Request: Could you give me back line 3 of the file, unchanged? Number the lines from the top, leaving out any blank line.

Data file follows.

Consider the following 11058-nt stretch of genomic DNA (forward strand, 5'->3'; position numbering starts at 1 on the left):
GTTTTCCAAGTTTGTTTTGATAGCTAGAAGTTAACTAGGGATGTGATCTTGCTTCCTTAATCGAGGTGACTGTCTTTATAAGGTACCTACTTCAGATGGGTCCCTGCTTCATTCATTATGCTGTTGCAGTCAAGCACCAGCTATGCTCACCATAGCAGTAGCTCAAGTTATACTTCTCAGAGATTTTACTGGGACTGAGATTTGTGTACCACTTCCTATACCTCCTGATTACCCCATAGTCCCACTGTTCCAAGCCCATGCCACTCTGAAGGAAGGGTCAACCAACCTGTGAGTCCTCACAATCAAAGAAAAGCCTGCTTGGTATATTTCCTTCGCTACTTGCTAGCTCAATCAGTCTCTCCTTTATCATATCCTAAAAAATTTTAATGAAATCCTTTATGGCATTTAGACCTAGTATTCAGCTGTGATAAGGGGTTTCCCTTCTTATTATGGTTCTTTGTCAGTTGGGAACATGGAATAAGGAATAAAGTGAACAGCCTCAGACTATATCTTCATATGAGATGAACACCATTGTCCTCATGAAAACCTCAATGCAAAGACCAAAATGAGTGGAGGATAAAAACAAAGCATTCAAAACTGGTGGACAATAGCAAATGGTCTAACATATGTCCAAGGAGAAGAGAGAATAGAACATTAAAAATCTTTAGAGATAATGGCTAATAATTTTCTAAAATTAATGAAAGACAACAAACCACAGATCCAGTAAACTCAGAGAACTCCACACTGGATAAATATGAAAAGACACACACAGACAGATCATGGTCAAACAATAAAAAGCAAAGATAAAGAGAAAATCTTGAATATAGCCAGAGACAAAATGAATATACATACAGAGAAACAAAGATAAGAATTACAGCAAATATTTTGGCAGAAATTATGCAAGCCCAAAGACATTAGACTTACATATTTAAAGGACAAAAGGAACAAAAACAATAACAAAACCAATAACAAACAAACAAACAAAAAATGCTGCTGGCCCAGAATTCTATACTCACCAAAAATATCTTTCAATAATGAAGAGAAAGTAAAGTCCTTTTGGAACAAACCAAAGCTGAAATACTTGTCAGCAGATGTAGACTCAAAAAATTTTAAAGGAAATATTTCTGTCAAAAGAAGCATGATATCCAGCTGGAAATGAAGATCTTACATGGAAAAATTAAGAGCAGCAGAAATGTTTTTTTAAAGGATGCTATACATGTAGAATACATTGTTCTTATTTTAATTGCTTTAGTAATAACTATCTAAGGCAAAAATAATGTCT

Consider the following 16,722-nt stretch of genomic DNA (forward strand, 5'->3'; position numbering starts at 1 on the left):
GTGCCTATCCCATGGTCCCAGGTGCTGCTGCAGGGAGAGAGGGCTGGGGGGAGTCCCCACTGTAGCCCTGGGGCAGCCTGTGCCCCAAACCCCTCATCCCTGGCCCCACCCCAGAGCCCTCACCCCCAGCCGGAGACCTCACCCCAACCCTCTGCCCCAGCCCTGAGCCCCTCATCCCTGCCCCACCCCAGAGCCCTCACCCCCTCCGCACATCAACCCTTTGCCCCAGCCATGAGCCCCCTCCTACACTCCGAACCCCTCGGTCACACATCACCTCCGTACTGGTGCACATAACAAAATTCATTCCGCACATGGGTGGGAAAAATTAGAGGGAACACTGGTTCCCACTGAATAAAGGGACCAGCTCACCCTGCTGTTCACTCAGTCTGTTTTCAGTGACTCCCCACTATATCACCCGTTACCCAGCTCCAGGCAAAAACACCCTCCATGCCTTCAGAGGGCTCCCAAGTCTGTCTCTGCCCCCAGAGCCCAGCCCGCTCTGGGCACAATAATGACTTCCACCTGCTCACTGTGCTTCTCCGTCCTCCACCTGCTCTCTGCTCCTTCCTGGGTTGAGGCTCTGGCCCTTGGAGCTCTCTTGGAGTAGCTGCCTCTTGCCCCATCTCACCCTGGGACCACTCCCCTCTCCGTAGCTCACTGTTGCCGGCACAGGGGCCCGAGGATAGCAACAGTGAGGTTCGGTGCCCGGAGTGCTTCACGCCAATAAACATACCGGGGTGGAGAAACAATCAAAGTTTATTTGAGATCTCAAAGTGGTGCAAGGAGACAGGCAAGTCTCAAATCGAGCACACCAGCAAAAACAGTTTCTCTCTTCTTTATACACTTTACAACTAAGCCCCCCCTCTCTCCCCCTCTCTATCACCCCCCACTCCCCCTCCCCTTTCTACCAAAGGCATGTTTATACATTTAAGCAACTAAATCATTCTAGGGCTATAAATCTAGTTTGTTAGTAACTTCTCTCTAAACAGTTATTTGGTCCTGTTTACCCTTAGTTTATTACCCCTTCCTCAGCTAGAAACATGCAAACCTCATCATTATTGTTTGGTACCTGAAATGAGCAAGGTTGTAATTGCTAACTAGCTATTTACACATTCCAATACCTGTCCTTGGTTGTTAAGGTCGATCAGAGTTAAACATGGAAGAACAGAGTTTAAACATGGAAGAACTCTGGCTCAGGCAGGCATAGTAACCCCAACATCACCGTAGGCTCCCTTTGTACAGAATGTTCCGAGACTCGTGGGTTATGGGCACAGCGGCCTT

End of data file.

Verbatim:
Consider the following 16,722-nt stretch of genomic DNA (forward strand, 5'->3'; position numbering starts at 1 on the left):